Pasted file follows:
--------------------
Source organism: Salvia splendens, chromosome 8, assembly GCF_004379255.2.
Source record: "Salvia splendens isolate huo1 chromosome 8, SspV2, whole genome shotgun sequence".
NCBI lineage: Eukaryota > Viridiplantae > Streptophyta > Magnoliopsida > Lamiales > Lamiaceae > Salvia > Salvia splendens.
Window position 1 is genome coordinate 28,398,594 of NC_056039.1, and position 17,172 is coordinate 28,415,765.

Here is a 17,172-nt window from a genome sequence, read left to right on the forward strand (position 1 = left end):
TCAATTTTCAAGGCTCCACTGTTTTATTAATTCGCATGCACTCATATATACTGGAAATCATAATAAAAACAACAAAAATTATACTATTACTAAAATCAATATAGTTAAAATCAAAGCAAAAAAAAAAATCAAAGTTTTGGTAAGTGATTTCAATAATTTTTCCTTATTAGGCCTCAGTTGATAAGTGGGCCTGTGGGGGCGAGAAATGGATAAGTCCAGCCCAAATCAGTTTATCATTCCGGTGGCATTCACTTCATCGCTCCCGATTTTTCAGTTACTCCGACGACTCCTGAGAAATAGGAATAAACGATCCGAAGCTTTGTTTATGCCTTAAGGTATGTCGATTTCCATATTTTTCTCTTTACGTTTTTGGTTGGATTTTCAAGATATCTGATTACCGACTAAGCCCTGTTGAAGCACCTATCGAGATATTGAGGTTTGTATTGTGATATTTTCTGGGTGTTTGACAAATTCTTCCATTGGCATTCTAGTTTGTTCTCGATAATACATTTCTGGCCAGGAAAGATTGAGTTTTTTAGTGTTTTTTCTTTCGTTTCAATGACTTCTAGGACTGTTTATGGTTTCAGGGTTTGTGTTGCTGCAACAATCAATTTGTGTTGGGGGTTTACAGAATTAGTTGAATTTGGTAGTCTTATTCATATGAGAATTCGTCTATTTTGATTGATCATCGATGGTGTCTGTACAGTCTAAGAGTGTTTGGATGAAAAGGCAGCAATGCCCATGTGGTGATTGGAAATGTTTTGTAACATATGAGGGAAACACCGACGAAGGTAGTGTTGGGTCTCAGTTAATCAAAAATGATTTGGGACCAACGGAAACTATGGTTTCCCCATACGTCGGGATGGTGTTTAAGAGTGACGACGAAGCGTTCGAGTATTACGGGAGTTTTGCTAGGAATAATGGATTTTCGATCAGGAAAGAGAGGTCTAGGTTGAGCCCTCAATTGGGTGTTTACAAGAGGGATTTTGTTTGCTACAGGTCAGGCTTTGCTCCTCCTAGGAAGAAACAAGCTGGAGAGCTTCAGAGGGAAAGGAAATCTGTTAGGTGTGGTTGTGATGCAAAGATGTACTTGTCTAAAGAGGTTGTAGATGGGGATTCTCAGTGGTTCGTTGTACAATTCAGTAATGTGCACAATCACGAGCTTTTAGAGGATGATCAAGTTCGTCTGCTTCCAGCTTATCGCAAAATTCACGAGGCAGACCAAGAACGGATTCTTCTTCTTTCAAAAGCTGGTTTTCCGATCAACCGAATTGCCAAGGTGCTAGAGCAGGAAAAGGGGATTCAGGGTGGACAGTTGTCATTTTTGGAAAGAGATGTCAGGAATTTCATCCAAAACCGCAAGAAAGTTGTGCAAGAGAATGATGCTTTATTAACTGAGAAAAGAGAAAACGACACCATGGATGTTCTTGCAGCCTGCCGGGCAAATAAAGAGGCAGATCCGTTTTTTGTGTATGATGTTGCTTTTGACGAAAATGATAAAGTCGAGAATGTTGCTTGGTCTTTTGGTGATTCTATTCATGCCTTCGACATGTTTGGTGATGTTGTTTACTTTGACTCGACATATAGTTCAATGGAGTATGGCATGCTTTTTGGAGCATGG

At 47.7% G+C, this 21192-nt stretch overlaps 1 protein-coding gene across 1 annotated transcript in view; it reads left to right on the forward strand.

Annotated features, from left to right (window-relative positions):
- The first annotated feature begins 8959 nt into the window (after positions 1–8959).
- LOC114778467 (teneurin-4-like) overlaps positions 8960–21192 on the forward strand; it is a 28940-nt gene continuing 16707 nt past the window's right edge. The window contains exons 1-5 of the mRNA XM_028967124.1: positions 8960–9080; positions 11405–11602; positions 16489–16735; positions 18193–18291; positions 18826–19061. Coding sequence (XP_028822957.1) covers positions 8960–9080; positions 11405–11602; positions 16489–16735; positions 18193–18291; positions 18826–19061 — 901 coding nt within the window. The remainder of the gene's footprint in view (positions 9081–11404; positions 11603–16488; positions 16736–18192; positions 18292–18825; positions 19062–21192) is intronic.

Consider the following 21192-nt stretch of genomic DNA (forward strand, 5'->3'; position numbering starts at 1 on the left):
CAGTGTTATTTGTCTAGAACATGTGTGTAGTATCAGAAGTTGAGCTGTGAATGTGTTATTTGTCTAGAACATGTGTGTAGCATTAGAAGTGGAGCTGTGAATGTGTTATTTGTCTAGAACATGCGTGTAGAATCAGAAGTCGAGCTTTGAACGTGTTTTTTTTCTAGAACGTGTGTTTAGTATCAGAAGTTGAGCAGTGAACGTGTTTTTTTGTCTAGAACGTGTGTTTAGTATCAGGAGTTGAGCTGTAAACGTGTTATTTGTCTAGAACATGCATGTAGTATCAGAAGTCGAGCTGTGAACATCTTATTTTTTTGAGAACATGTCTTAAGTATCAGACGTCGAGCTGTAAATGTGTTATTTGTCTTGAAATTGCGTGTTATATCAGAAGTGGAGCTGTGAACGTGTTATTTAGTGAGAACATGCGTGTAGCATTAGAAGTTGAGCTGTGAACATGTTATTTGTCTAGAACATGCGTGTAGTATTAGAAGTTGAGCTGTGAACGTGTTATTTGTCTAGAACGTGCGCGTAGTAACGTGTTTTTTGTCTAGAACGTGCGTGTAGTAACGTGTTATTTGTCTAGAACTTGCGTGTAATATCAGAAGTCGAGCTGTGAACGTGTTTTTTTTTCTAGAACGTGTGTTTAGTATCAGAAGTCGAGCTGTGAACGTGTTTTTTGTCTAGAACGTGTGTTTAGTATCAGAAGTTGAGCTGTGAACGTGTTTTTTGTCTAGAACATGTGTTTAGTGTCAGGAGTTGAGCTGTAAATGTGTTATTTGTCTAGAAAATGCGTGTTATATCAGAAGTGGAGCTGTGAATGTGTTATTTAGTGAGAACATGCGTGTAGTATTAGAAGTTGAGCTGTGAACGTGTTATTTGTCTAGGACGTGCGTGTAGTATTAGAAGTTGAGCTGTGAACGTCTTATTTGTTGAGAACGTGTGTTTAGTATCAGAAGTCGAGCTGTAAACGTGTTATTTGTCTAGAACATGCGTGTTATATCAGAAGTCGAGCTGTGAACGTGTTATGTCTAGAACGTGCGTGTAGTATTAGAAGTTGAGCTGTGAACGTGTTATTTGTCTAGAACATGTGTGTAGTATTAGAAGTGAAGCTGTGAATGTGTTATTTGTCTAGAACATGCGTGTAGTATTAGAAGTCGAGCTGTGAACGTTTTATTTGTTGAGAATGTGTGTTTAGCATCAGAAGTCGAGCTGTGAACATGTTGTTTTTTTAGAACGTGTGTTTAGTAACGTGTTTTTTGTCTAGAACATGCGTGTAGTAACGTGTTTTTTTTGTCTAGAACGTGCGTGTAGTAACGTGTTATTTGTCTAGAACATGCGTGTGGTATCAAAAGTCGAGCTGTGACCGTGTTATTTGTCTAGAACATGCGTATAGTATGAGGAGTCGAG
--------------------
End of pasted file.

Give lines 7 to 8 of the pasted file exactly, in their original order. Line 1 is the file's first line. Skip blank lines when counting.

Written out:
At 47.7% G+C, this 21192-nt stretch overlaps 1 protein-coding gene across 1 annotated transcript in view; it reads left to right on the forward strand.

Annotated features, from left to right (window-relative positions):